Tuesday, February 01, 2011

Obstacle to Innovation #1 Process & procedures – “This is the way it’s always been done”

When you say “we want to be innovative,” it’s like declaring “I want to be successful.” It may be a good beginning, but it doesn’t really help in deciding what to do.

Nevertheless, when we’ve talked with some senior managers in healthcare, they often express their visions in this kind of high-level dreaminess. Then, they tell their teams that they want more innovative ideas – “Think differently! Be the change! Go outside the box!”

But, in the end, we are unclear what this means. And finally, we drift back to the familiar and the tried-and-true.

Dr. Paddy Miller and his colleague Thomas Wedell-Wedellsborg at the IESE Business School in Barcelona, Spain have written about this obstacle.  They say, “Asking for innovation is not enough because ‘innovation’ is not just one thing. There is radical and incremental innovation. There is innovation in marketing, finance, product development, branding, process, services, experiences, and even in the way we lead our businesses. There is innovation aimed at becoming market leaders, and innovation aimed at just keeping up with the Joneses. There is innovation for the sake of improving efficiency, increasing satisfaction, reducing costs, retaining employees, attracting talent, becoming ecological or improving images. Innovation comes in so many guises, and can be pursued in so many ways, that it is easy to get lost if you don’t have a proper idea of where you want to go. For this reason, it is the first task of an Innovation Architect to craft an innovation strategy that dovetails with the company’s strategic playbook, and that is specific enough to help people make operational decisions about how to pursue innovation.”

So, processes and procedures must be addressed to overcome the obstacle.

Here’s an example from Chicago public schools.  Officials could not say how much the system spent on computers because of the chaotic state of – you guessed it – their computer accounting. Computer purchases were listed under various categories in different funds and labeled in different ways.  For example, computer giant IBM was listed five ways in the computer, as IBM, IBM Corp., IBM Corporation, International Business and International Business Machine.  Because it was the way it was always done, each entry was under a different vendor number.

Then, there’s another story that’s now become a legend on the need to challenge the conventional wisdom.

The US standard railroad gauge (distance between the rails) is 4 feet, 8.5 inches. That is an exceedingly odd number. Why was that gauge used? Because that is the way they built them in England, and English expatriates built the US railroads. Why did the English build them like that?  Because the same people who built the pre-railroad tramways built the first rail lines, and that is the gauge they used. Why did "they" use that gauge then? Because the people who built the tramways used the same jigs and tools that they used for building wagons, which used the same wheel spacing.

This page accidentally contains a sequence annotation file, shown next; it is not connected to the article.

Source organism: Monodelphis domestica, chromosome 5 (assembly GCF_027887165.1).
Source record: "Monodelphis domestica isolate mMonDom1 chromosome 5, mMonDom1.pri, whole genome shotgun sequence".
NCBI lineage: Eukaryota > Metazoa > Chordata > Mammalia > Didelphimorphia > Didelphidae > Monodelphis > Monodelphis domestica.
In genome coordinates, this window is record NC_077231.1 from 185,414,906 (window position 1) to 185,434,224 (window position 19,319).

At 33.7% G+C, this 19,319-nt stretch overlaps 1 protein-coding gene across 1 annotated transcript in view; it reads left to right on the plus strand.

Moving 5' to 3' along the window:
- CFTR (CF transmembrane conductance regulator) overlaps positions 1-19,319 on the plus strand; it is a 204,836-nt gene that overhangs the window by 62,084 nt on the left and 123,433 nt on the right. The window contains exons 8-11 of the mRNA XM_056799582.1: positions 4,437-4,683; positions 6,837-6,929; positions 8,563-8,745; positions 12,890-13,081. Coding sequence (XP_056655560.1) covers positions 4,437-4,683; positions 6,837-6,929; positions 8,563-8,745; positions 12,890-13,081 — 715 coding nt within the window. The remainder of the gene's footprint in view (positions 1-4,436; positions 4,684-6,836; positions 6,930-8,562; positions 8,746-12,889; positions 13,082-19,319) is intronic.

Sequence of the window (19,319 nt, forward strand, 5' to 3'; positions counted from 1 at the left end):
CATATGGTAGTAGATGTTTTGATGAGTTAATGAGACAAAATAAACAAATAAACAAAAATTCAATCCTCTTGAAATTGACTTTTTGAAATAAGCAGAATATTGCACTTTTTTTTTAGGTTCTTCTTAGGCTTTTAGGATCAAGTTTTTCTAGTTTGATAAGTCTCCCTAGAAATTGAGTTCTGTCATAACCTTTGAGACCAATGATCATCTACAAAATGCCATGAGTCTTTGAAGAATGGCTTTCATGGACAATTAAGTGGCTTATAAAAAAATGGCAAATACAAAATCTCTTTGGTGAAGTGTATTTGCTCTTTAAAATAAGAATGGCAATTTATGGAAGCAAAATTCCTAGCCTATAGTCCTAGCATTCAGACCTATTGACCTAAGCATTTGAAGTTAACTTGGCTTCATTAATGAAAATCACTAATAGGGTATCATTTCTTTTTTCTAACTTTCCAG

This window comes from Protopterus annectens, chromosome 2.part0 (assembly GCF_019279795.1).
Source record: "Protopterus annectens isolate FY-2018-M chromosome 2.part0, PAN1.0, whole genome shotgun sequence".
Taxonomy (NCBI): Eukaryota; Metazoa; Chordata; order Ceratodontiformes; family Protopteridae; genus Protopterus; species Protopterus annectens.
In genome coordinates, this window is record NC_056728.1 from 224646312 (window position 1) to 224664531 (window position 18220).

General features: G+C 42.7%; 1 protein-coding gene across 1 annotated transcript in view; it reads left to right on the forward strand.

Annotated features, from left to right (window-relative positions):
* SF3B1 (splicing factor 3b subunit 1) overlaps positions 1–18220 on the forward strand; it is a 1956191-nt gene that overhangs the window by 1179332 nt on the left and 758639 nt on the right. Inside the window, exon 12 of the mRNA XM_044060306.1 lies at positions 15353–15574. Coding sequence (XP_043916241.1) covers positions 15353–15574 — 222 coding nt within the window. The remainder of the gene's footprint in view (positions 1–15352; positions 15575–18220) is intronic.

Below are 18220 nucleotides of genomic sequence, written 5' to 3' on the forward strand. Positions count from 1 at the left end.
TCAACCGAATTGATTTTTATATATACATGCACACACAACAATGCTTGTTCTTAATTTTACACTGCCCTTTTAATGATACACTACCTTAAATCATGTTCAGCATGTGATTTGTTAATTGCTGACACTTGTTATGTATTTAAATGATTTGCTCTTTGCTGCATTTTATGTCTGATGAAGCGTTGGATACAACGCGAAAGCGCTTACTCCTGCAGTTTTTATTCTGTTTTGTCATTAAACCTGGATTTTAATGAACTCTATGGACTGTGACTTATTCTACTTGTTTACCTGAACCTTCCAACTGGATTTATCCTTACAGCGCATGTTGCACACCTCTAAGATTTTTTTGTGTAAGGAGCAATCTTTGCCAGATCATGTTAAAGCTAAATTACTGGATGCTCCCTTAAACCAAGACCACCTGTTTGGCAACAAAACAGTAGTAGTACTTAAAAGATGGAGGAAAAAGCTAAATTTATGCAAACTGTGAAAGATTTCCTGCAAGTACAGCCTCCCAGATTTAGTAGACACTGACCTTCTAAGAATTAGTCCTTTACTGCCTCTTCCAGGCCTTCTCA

Why did the wagons have that particular odd wheel spacing? Well, if they tried to use any other spacing, the wagon wheels would break on some of the old, long distance roads in England, because that's the spacing of the wheel ruts. So who built those old rutted roads? Imperial Rome built the first long distance roads in Europe (and England) for their legions. The roads have been used ever since.

And the ruts in the roads? Roman war chariots formed the initial ruts, which everyone else had to match for fear of destroying their wagon wheels. Since the chariots were made for (or by) Imperial Rome, they all had the same wheel spacing. The United States standard railroad gauge of 4 feet, 8.5 inches is derived from the original specification for an Imperial Roman war chariot.

Now, the twist to the story...there is an interesting extension to the story about railroad gauges and horses' behinds.

When we see a Space Shuttle sitting on its launch pad, there are two big booster rockets attached to the sides of the main tank. These are solid rocket boosters, or SRBs. Thiokol makes the SRBs at their factory at Utah. The engineers who designed the SRBs might have preferred to make them a bit fatter, but the SRBs had to be shipped by train from the factory to the launch site. The railroad line from the factory happens to run through a tunnel in the mountains. The SRBs had to fit through that tunnel. The tunnel is slightly wider than the railroad track, and the railroad track is about as wide as two horses' behinds.

So, a major design feature of what is arguably one of the world's most advanced transportation system was determined over two thousand years ago by the width of a horse's behind.

We aim to break this obstacle with N-of-8, and create fundamental shifts to the way we do things in technology, science, and healthcare. The new technological breakthroughs that result could be as game-changing as the Internet, the PC, digital camera, ATM, email, voice mail, or flash memory to name a few.  Consider the product revolutions like Apple’s iPod, iTunes, and iPhone.  What about the Toyota Prius and Honda Insight?  Imagine the societal impact of the “Pill” in the ‘60s and Viagra in the ‘90s.

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